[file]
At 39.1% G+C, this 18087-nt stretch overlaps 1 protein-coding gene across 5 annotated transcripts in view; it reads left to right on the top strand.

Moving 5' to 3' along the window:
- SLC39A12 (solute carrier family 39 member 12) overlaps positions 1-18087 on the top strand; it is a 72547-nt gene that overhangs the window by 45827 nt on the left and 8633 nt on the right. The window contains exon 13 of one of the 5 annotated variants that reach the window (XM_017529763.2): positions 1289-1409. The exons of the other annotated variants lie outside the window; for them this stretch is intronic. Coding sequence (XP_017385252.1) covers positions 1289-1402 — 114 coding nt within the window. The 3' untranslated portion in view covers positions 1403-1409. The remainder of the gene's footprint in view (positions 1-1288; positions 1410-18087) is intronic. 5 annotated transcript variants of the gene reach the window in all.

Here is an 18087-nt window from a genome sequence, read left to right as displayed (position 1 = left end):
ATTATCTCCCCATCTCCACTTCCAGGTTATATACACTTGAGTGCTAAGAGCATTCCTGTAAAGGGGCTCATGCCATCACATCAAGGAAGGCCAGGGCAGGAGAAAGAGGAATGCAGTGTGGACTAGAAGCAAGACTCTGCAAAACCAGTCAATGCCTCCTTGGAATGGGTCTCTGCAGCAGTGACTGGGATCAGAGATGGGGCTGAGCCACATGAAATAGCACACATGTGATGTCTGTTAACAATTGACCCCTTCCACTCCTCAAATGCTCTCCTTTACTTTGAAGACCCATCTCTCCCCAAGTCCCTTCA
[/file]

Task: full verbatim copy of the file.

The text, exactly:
At 39.1% G+C, this 18087-nt stretch overlaps 1 protein-coding gene across 5 annotated transcripts in view; it reads left to right on the top strand.

Moving 5' to 3' along the window:
- SLC39A12 (solute carrier family 39 member 12) overlaps positions 1-18087 on the top strand; it is a 72547-nt gene that overhangs the window by 45827 nt on the left and 8633 nt on the right. The window contains exon 13 of one of the 5 annotated variants that reach the window (XM_017529763.2): positions 1289-1409. The exons of the other annotated variants lie outside the window; for them this stretch is intronic. Coding sequence (XP_017385252.1) covers positions 1289-1402 — 114 coding nt within the window. The 3' untranslated portion in view covers positions 1403-1409. The remainder of the gene's footprint in view (positions 1-1288; positions 1410-18087) is intronic. 5 annotated transcript variants of the gene reach the window in all.

Here is an 18087-nt window from a genome sequence, read left to right as displayed (position 1 = left end):
ATTATCTCCCCATCTCCACTTCCAGGTTATATACACTTGAGTGCTAAGAGCATTCCTGTAAAGGGGCTCATGCCATCACATCAAGGAAGGCCAGGGCAGGAGAAAGAGGAATGCAGTGTGGACTAGAAGCAAGACTCTGCAAAACCAGTCAATGCCTCCTTGGAATGGGTCTCTGCAGCAGTGACTGGGATCAGAGATGGGGCTGAGCCACATGAAATAGCACACATGTGATGTCTGTTAACAATTGACCCCTTCCACTCCTCAAATGCTCTCCTTTACTTTGAAGACCCATCTCTCCCCAAGTCCCTTCA